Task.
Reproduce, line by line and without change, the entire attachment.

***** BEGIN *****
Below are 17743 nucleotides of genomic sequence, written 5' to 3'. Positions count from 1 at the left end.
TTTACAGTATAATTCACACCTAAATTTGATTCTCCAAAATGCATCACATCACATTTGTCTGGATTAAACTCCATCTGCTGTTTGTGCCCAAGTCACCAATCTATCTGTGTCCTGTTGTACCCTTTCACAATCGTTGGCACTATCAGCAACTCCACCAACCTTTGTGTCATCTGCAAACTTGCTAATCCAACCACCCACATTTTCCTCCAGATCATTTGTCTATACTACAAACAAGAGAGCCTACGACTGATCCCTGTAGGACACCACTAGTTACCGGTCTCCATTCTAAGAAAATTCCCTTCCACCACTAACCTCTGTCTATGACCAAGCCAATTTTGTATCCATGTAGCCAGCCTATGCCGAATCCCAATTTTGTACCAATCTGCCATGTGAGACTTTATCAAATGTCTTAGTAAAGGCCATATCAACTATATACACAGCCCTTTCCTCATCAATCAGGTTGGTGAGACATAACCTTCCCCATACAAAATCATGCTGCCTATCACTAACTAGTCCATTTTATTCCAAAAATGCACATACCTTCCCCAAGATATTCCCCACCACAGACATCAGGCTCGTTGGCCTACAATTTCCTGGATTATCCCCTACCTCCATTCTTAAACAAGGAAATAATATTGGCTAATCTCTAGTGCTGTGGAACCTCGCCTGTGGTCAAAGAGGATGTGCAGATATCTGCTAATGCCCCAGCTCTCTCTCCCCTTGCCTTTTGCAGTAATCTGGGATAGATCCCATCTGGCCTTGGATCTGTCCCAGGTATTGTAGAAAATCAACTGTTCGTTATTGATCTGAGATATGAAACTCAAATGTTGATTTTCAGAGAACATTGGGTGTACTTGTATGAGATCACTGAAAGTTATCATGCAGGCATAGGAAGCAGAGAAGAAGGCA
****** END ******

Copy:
Below are 17743 nucleotides of genomic sequence, written 5' to 3'. Positions count from 1 at the left end.
TTTACAGTATAATTCACACCTAAATTTGATTCTCCAAAATGCATCACATCACATTTGTCTGGATTAAACTCCATCTGCTGTTTGTGCCCAAGTCACCAATCTATCTGTGTCCTGTTGTACCCTTTCACAATCGTTGGCACTATCAGCAACTCCACCAACCTTTGTGTCATCTGCAAACTTGCTAATCCAACCACCCACATTTTCCTCCAGATCATTTGTCTATACTACAAACAAGAGAGCCTACGACTGATCCCTGTAGGACACCACTAGTTACCGGTCTCCATTCTAAGAAAATTCCCTTCCACCACTAACCTCTGTCTATGACCAAGCCAATTTTGTATCCATGTAGCCAGCCTATGCCGAATCCCAATTTTGTACCAATCTGCCATGTGAGACTTTATCAAATGTCTTAGTAAAGGCCATATCAACTATATACACAGCCCTTTCCTCATCAATCAGGTTGGTGAGACATAACCTTCCCCATACAAAATCATGCTGCCTATCACTAACTAGTCCATTTTATTCCAAAAATGCACATACCTTCCCCAAGATATTCCCCACCACAGACATCAGGCTCGTTGGCCTACAATTTCCTGGATTATCCCCTACCTCCATTCTTAAACAAGGAAATAATATTGGCTAATCTCTAGTGCTGTGGAACCTCGCCTGTGGTCAAAGAGGATGTGCAGATATCTGCTAATGCCCCAGCTCTCTCTCCCCTTGCCTTTTGCAGTAATCTGGGATAGATCCCATCTGGCCTTGGATCTGTCCCAGGTATTGTAGAAAATCAACTGTTCGTTATTGATCTGAGATATGAAACTCAAATGTTGATTTTCAGAGAACATTGGGTGTACTTGTATGAGATCACTGAAAGTTATCATGCAGGCATAGGAAGCAGAGAAGAAGGCA